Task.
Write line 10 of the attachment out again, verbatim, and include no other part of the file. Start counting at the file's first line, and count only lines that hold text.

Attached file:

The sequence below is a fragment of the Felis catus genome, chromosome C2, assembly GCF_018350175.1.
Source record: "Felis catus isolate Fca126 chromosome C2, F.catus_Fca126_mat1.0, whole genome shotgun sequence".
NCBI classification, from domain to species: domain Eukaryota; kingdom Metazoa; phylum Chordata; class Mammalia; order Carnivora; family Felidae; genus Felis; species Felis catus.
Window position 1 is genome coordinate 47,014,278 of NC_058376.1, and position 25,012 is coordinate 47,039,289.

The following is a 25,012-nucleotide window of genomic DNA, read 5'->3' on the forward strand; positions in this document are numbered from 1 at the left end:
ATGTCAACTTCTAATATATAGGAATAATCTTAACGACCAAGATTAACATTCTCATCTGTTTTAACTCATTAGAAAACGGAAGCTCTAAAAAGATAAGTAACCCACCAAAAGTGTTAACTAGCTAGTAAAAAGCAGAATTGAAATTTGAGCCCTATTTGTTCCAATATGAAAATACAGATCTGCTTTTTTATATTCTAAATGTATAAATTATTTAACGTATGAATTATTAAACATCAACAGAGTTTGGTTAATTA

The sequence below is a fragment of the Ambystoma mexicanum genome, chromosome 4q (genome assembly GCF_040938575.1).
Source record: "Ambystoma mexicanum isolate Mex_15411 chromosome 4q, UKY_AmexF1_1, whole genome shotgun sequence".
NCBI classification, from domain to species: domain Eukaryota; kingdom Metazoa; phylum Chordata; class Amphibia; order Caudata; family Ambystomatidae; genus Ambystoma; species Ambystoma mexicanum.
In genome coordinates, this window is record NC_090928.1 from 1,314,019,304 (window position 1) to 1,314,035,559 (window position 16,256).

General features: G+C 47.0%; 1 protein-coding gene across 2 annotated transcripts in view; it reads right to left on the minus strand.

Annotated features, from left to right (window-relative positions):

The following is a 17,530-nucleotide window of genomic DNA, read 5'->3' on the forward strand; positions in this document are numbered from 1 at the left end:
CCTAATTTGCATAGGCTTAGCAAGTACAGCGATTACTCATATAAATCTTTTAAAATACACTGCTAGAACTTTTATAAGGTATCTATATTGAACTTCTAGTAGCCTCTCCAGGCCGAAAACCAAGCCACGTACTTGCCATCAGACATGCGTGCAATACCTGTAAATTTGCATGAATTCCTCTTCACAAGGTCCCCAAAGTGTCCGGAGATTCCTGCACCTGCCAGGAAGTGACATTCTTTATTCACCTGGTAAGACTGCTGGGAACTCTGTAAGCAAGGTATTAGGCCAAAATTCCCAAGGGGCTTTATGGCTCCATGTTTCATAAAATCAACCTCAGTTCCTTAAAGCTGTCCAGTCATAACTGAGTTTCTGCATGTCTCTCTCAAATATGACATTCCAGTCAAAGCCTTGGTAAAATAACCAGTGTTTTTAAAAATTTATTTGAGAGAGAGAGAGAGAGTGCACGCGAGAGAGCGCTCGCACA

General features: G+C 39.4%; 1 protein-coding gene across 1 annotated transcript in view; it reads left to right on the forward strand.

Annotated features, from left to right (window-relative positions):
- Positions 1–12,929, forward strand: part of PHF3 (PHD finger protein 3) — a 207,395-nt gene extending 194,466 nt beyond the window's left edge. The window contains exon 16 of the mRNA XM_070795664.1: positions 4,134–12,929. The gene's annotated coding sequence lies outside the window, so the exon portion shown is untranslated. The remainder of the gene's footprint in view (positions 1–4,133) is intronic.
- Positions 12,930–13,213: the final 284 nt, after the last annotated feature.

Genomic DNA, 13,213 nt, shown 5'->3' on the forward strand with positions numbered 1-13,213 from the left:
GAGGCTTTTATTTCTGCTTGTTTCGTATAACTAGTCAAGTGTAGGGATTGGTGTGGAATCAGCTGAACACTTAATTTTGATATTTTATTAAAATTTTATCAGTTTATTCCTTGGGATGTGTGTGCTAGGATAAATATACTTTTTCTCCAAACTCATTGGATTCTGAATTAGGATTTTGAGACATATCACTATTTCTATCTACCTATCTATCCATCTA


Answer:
In genome coordinates, this window is record NC_090928.1 from 1,314,019,304 (window position 1) to 1,314,035,559 (window position 16,256).